Best Practices for Data Governance in 2023

Enterprises are generating more data than ever before, and the rise of data is creating a growing issue that many companies are ill-equipped to handle. While collecting data has not proved challenging for companies, making sure it is used effectively has been a leap too far.

Companies employ data analytics programs extensively, but this does not ensure they receive the right insights. Issues with data formatting, a lack of qualified data science expertise, and a lack of resources hobble even the most ambitious data-driven strategies.

Data governance is the key. More precisely, squeezing the most out of your data governance applications is critical to ensuring your data is always working for you. Here are the four best data governance best practices you must adopt right now.

Communicate a culture of data

Many enterprises face resistance to good data governance due to poor communication. Executives recognize the need for good data governance but fail to implement it due to resistance from employees. While the need for governance might be obvious to you, do not assume everyone understands the issue as deeply.

Always communicate the “why” behind data governance. Why should your company adopt good governance practices? Explain which business goals good governance will help you achieve. Better customer orientation and resilience are a couple of goals that immediately stand out.

Good data governance should be a community-led effort, with every employee contributing to maintaining and securing data. The legacy top-down approach of enforcing changes does not work anymore. You can create community-driven conversations by asking your employees to visualize your data culture in the future.

What does this look like, and what outcomes do they want to achieve? Conversations like these will automatically align them towards better governance, making it easy for you to install best practices.

Rethink metadata

Metadata, or data about your data, plays a critical role in data governance policies. Many companies hide metadata behind third party tools that need employees to open separate windows or navigate to that tool. Unfortunately, this creates a disruptive experience that gives rise to data governance issues.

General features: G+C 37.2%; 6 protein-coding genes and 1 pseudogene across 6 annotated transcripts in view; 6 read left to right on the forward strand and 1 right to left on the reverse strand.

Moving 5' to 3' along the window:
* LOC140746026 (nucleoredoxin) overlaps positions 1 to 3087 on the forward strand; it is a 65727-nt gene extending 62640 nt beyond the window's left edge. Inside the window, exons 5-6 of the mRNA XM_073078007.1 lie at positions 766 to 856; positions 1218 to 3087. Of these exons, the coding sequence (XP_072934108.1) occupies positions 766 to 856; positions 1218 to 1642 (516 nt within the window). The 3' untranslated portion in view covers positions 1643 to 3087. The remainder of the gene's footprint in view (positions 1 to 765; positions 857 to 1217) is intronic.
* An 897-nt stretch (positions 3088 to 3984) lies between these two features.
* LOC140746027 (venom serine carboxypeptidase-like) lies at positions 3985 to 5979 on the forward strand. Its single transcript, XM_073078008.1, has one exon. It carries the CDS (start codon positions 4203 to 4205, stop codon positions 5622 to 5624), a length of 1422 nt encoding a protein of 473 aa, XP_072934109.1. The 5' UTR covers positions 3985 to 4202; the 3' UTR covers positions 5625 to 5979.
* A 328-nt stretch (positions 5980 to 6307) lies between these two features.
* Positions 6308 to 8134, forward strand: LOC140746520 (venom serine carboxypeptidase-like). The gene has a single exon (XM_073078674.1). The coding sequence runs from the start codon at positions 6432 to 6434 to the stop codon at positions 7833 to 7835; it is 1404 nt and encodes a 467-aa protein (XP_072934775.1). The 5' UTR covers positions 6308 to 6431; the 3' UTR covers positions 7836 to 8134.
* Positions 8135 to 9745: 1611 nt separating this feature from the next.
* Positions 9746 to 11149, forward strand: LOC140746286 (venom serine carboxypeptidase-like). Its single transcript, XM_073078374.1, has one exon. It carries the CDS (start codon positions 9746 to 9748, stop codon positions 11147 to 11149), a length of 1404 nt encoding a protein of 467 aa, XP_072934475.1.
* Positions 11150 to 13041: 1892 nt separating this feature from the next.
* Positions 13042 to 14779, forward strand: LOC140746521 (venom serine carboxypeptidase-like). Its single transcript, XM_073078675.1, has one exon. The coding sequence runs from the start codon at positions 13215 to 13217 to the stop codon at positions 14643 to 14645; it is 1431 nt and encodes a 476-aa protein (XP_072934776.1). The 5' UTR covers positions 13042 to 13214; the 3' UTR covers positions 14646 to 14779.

For instance, employees might neglect to view metadata before drawing conclusions due to the inconvenience of using another tool. The best way to prevent such incidents is to integrate metadata into native browsers or BI tools. Embedding metadata like this helps you quickly figure out the origins of a dataset, its context, and its traceability.

Examine your metadata’s structure periodically as well. Over time, metadata tends to fall into disrepair, and this hampers any data scaling programs. Depending on the size of your metadata, a quarterly review should be a minimum.

A metadata management tool will simplify this task considerably. However, note that metadata management has changed significantly in recent times. Older metadata management tools do not prioritize collaboration and instead house information in siloed software. Look for solutions that integrate with everyday tools and offer end-to-end views of your data.

Embrace automation

Data comes in different forms these days. Some data is structured, but the majority is unstructured and needs additional formatting before you analyze it. There is an additional dimension to data these days. Data compliance is a major hurdle, and your data governance policies must account for how you employ data in your business.

For instance, are your data usage policies HIPAA compliant? Are they in line with GDPR’s needs? In the past, data governance was a manual task within companies, with teams manually parsing data and classifying it. However, as data usage has exploded and compliance needs have risen, manual processes do not cut the mustard anymore.

Thankfully, technology in the form of automation has given data teams the ability to overcome these challenges. For instance, your company can use bots to identify sensitive data and flag it for appropriate use. You can create custom formats and classifications for further use, simplifying your data governance team’s job.

If the amount of data you’re collecting is massive, consider installing a DataOps program that synchronizes communication between data owners and consumers in your organization. A DataOps program builds structures around the way you create and consume data, assigning ownership and responsibility throughout the data pipeline, much like DevOps.


Data is constantly changing, and consumer attitudes change with it. Consider creating a sub-team within your data governance function that tracks changes in the data landscape. These data champions can review data usage throughout your company and define best practices to ensure your data programs are up to date.

While setting up these teams will cost resources, they’re a great way of ensuring your data never goes stale. Your analytics programs will receive a boost, as will your revenues.

Data governance is an iterative process

Data governance is not a one-and-done solution. To extract the most from your data, you must ensure your data governance is constantly keeping pace with the latest changes in the industry. Many companies throw resources at the problem instead of identifying the core issues in their processes.

The tips in this article will help you install the right data governance program and squeeze the most out of your data.